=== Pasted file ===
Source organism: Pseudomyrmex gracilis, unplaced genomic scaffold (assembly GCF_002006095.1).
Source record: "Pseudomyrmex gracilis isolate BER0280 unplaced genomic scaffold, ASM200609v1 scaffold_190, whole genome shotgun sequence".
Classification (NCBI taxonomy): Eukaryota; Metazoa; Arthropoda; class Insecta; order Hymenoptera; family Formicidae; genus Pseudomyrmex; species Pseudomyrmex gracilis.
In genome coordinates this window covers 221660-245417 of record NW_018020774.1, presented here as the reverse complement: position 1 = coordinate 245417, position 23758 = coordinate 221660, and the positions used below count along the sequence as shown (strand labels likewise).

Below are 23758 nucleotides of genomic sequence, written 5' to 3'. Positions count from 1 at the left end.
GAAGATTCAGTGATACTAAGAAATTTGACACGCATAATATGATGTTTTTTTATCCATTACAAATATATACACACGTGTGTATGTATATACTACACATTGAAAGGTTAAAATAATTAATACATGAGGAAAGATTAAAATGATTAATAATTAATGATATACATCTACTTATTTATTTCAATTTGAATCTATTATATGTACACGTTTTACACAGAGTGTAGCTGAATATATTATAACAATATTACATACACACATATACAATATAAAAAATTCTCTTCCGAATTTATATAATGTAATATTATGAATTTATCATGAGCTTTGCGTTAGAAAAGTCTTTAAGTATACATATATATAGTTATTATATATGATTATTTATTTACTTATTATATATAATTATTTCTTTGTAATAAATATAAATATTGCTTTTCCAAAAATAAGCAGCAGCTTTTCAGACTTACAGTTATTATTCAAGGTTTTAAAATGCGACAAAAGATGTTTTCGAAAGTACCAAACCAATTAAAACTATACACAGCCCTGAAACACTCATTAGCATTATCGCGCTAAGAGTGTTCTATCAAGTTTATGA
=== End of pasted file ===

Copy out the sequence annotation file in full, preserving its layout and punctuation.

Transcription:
Source organism: Pseudomyrmex gracilis, unplaced genomic scaffold (assembly GCF_002006095.1).
Source record: "Pseudomyrmex gracilis isolate BER0280 unplaced genomic scaffold, ASM200609v1 scaffold_190, whole genome shotgun sequence".
Classification (NCBI taxonomy): Eukaryota; Metazoa; Arthropoda; class Insecta; order Hymenoptera; family Formicidae; genus Pseudomyrmex; species Pseudomyrmex gracilis.
In genome coordinates this window covers 221660-245417 of record NW_018020774.1, presented here as the reverse complement: position 1 = coordinate 245417, position 23758 = coordinate 221660, and the positions used below count along the sequence as shown (strand labels likewise).

Below are 23758 nucleotides of genomic sequence, written 5' to 3'. Positions count from 1 at the left end.
GAAGATTCAGTGATACTAAGAAATTTGACACGCATAATATGATGTTTTTTTATCCATTACAAATATATACACACGTGTGTATGTATATACTACACATTGAAAGGTTAAAATAATTAATACATGAGGAAAGATTAAAATGATTAATAATTAATGATATACATCTACTTATTTATTTCAATTTGAATCTATTATATGTACACGTTTTACACAGAGTGTAGCTGAATATATTATAACAATATTACATACACACATATACAATATAAAAAATTCTCTTCCGAATTTATATAATGTAATATTATGAATTTATCATGAGCTTTGCGTTAGAAAAGTCTTTAAGTATACATATATATAGTTATTATATATGATTATTTATTTACTTATTATATATAATTATTTCTTTGTAATAAATATAAATATTGCTTTTCCAAAAATAAGCAGCAGCTTTTCAGACTTACAGTTATTATTCAAGGTTTTAAAATGCGACAAAAGATGTTTTCGAAAGTACCAAACCAATTAAAACTATACACAGCCCTGAAACACTCATTAGCATTATCGCGCTAAGAGTGTTCTATCAAGTTTATGA